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December 28, 2007



Lovely piece. I think similar things whenever I walk down Market Street in San Francisco, the suture between two non-orthogonal grids of incommensurate gauge.

It's rather badly dated in many ways, but Grady Clay's "Close Up" is good on the dynamics of structuration that very frequently underlie such breaks in the grid.

It's one of those things that should be obvious, but somehow evades detection (or did for a long time in my case): in Clay's telling, these circumstances happen whenever the original streets have been laid down parallel to the shoreline. Each settlement presses its own logic into the hinterland, until it collides with the other reticulations that have been set up and some form of negotiation ensures. (You can certainly see this happening in the West Village, for example.)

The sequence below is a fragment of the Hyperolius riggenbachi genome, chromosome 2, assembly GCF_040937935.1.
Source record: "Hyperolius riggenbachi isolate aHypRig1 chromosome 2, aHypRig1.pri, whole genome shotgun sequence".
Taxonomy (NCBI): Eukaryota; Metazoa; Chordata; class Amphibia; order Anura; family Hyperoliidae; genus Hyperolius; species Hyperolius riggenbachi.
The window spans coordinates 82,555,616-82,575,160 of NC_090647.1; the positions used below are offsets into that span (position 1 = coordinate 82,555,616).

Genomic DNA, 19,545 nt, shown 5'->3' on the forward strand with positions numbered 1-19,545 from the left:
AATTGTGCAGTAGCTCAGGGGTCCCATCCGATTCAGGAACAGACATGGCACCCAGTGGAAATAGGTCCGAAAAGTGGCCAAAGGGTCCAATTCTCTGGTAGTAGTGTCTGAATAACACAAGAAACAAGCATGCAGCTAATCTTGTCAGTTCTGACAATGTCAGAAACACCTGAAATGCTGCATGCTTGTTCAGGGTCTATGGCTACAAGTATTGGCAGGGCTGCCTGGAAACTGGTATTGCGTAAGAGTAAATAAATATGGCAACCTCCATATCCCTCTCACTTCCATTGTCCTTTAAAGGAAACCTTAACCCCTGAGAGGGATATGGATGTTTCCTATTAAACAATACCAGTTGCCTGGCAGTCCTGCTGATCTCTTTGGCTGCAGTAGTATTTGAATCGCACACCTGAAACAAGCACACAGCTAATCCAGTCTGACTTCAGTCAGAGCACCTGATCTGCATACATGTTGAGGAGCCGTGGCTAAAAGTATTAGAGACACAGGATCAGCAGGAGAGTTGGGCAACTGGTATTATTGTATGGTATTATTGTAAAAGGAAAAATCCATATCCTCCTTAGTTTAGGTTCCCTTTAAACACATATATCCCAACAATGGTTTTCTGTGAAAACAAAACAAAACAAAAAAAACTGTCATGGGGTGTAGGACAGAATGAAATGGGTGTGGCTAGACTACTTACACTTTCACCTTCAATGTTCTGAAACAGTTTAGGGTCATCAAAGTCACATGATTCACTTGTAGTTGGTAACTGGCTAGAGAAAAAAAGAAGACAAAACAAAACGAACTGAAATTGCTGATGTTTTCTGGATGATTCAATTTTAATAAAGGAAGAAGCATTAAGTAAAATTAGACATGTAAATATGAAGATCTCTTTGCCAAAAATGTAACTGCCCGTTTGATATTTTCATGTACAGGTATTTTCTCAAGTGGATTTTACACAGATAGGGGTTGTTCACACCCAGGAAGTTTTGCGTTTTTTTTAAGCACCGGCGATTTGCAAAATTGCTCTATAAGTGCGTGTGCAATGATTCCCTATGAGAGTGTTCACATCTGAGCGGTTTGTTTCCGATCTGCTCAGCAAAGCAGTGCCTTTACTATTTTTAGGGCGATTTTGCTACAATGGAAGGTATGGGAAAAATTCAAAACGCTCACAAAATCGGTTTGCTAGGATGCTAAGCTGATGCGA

I also wonder if the local variation between grid and magnetic north will be expressed on the new, above-ground compass stars the MTA is deploying for customer orientation. : . )

Will Davies

Thanks, AG. That reference sounds very interesting.

Another example in Manhattan is Stuyvesant Street which was one rare case (surely not unique, but nearly) of a street resisting the grid for political reasons. The powerful Stuyvesant family lived there, and refused to cede to the gridded plan.


Fans of the London Underground Beck map might enjoy this bit of work I did few years ago, which tries to show something of "real space" in the background. Link Here

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